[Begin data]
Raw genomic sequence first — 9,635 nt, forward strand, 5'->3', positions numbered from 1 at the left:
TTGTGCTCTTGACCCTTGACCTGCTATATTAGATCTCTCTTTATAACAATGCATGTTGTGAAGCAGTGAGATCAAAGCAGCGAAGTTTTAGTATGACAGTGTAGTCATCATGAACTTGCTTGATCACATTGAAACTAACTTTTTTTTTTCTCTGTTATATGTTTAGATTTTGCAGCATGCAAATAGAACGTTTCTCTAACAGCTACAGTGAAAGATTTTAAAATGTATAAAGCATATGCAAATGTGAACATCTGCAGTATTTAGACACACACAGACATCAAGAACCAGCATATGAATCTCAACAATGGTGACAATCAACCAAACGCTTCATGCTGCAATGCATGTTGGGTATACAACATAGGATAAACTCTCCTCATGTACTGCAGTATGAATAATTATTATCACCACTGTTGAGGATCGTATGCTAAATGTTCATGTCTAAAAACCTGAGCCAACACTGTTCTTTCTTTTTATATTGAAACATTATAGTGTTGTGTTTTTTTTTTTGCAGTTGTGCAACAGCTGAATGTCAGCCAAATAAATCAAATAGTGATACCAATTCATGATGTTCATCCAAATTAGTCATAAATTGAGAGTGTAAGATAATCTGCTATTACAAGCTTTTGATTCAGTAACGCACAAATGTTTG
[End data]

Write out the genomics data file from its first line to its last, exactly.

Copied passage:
Raw genomic sequence first — 9,635 nt, forward strand, 5'->3', positions numbered from 1 at the left:
TTGTGCTCTTGACCCTTGACCTGCTATATTAGATCTCTCTTTATAACAATGCATGTTGTGAAGCAGTGAGATCAAAGCAGCGAAGTTTTAGTATGACAGTGTAGTCATCATGAACTTGCTTGATCACATTGAAACTAACTTTTTTTTTTCTCTGTTATATGTTTAGATTTTGCAGCATGCAAATAGAACGTTTCTCTAACAGCTACAGTGAAAGATTTTAAAATGTATAAAGCATATGCAAATGTGAACATCTGCAGTATTTAGACACACACAGACATCAAGAACCAGCATATGAATCTCAACAATGGTGACAATCAACCAAACGCTTCATGCTGCAATGCATGTTGGGTATACAACATAGGATAAACTCTCCTCATGTACTGCAGTATGAATAATTATTATCACCACTGTTGAGGATCGTATGCTAAATGTTCATGTCTAAAAACCTGAGCCAACACTGTTCTTTCTTTTTATATTGAAACATTATAGTGTTGTGTTTTTTTTTTTGCAGTTGTGCAACAGCTGAATGTCAGCCAAATAAATCAAATAGTGATACCAATTCATGATGTTCATCCAAATTAGTCATAAATTGAGAGTGTAAGATAATCTGCTATTACAAGCTTTTGATTCAGTAACGCACAAATGTTTG